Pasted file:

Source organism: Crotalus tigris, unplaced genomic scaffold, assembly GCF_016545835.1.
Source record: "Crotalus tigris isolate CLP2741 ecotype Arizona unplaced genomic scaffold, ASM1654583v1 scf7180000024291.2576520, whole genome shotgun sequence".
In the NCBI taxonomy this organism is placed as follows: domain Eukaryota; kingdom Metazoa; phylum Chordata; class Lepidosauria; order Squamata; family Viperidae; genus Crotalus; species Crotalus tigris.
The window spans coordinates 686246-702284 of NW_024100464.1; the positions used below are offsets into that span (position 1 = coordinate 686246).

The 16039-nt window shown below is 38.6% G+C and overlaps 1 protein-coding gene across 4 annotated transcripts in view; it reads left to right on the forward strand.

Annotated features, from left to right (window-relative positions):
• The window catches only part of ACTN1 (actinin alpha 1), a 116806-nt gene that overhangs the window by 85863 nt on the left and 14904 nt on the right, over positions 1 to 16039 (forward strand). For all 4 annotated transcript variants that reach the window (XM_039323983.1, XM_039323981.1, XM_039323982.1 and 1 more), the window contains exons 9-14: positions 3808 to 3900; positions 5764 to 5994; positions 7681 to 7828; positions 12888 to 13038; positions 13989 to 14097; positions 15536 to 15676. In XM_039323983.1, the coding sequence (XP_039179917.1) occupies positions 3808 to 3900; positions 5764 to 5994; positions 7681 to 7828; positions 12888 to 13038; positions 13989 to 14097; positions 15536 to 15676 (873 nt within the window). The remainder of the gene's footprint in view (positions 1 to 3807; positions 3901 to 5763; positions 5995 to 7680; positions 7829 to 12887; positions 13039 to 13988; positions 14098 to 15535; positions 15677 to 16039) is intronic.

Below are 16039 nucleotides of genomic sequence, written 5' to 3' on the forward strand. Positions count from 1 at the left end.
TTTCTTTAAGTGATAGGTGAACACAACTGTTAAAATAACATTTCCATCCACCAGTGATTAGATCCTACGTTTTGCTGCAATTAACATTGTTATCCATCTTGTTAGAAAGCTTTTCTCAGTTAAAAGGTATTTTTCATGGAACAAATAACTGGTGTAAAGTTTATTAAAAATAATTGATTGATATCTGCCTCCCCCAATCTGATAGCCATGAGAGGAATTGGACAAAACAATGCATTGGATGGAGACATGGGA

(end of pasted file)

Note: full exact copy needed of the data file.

Source organism: Crotalus tigris, unplaced genomic scaffold, assembly GCF_016545835.1.
Source record: "Crotalus tigris isolate CLP2741 ecotype Arizona unplaced genomic scaffold, ASM1654583v1 scf7180000024291.2576520, whole genome shotgun sequence".
In the NCBI taxonomy this organism is placed as follows: domain Eukaryota; kingdom Metazoa; phylum Chordata; class Lepidosauria; order Squamata; family Viperidae; genus Crotalus; species Crotalus tigris.
The window spans coordinates 686246-702284 of NW_024100464.1; the positions used below are offsets into that span (position 1 = coordinate 686246).

The 16039-nt window shown below is 38.6% G+C and overlaps 1 protein-coding gene across 4 annotated transcripts in view; it reads left to right on the forward strand.

Annotated features, from left to right (window-relative positions):
• The window catches only part of ACTN1 (actinin alpha 1), a 116806-nt gene that overhangs the window by 85863 nt on the left and 14904 nt on the right, over positions 1 to 16039 (forward strand). For all 4 annotated transcript variants that reach the window (XM_039323983.1, XM_039323981.1, XM_039323982.1 and 1 more), the window contains exons 9-14: positions 3808 to 3900; positions 5764 to 5994; positions 7681 to 7828; positions 12888 to 13038; positions 13989 to 14097; positions 15536 to 15676. In XM_039323983.1, the coding sequence (XP_039179917.1) occupies positions 3808 to 3900; positions 5764 to 5994; positions 7681 to 7828; positions 12888 to 13038; positions 13989 to 14097; positions 15536 to 15676 (873 nt within the window). The remainder of the gene's footprint in view (positions 1 to 3807; positions 3901 to 5763; positions 5995 to 7680; positions 7829 to 12887; positions 13039 to 13988; positions 14098 to 15535; positions 15677 to 16039) is intronic.

Below are 16039 nucleotides of genomic sequence, written 5' to 3' on the forward strand. Positions count from 1 at the left end.
TTTCTTTAAGTGATAGGTGAACACAACTGTTAAAATAACATTTCCATCCACCAGTGATTAGATCCTACGTTTTGCTGCAATTAACATTGTTATCCATCTTGTTAGAAAGCTTTTCTCAGTTAAAAGGTATTTTTCATGGAACAAATAACTGGTGTAAAGTTTATTAAAAATAATTGATTGATATCTGCCTCCCCCAATCTGATAGCCATGAGAGGAATTGGACAAAACAATGCATTGGATGGAGACATGGGA